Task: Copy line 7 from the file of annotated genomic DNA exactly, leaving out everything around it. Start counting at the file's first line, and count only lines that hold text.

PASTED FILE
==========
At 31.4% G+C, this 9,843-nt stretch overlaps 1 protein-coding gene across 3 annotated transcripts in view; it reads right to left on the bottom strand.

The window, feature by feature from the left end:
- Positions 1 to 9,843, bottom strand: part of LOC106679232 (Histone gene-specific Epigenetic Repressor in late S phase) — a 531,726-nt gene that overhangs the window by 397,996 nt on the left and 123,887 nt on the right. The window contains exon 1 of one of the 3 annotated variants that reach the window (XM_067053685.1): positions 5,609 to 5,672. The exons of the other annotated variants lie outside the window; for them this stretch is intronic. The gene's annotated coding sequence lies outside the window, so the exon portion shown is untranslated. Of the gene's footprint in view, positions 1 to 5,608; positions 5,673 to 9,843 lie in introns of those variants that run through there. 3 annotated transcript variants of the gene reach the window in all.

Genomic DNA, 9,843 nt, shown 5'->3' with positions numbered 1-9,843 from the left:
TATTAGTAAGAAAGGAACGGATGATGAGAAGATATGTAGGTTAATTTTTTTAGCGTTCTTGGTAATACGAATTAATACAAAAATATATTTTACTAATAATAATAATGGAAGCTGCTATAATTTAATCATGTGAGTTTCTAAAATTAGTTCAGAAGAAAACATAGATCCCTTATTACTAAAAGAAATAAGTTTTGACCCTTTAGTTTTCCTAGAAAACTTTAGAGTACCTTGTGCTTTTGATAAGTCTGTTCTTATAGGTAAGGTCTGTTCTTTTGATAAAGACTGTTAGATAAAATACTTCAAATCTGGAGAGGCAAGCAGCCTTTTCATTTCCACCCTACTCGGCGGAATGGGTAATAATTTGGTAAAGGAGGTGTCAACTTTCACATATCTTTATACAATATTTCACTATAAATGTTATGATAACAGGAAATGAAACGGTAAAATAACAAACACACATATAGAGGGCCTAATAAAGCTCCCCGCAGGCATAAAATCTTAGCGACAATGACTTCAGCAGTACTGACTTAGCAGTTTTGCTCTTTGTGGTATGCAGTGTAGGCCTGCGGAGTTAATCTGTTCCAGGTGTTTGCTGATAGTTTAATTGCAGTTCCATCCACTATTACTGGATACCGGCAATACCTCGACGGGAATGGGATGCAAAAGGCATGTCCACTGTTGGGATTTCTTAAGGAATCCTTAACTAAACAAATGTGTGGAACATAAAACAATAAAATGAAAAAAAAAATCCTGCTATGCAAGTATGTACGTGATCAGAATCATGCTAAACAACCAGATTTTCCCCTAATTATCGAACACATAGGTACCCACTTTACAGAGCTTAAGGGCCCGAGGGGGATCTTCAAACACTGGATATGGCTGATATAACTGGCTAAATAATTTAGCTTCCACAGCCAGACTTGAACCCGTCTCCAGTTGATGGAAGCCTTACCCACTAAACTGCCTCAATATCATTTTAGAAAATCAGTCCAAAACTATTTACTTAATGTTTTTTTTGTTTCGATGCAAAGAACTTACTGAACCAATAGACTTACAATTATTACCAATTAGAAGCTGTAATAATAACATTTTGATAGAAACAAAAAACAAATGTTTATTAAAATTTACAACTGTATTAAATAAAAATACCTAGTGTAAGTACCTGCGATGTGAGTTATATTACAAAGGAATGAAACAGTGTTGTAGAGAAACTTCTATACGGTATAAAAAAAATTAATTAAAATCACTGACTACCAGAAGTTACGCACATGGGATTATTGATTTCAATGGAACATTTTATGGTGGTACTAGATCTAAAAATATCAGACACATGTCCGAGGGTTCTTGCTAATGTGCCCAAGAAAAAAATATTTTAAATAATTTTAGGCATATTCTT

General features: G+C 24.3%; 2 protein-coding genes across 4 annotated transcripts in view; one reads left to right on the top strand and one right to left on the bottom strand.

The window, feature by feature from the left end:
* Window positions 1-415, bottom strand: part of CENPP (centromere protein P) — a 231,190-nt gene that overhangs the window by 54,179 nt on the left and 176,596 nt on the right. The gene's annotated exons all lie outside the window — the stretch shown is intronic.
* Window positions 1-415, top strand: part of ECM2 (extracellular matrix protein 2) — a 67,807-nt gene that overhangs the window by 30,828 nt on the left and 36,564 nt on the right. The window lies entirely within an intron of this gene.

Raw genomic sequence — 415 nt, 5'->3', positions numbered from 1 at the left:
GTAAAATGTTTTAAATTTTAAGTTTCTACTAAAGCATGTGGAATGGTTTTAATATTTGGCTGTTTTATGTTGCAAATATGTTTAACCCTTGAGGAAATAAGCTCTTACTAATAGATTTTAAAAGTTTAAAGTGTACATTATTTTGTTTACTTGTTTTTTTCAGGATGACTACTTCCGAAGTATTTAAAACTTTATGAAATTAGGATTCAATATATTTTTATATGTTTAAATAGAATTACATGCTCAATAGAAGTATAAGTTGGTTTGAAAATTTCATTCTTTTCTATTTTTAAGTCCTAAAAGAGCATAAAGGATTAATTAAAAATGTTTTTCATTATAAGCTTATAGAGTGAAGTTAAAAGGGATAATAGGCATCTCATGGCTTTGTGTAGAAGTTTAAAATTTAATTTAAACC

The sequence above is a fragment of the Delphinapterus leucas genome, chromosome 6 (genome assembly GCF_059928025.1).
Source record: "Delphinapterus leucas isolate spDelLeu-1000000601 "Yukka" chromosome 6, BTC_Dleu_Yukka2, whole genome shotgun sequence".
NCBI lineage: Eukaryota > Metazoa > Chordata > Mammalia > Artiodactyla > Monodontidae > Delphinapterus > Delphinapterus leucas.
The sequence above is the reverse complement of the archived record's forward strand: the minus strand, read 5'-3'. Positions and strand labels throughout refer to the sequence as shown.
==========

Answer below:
The window, feature by feature from the left end: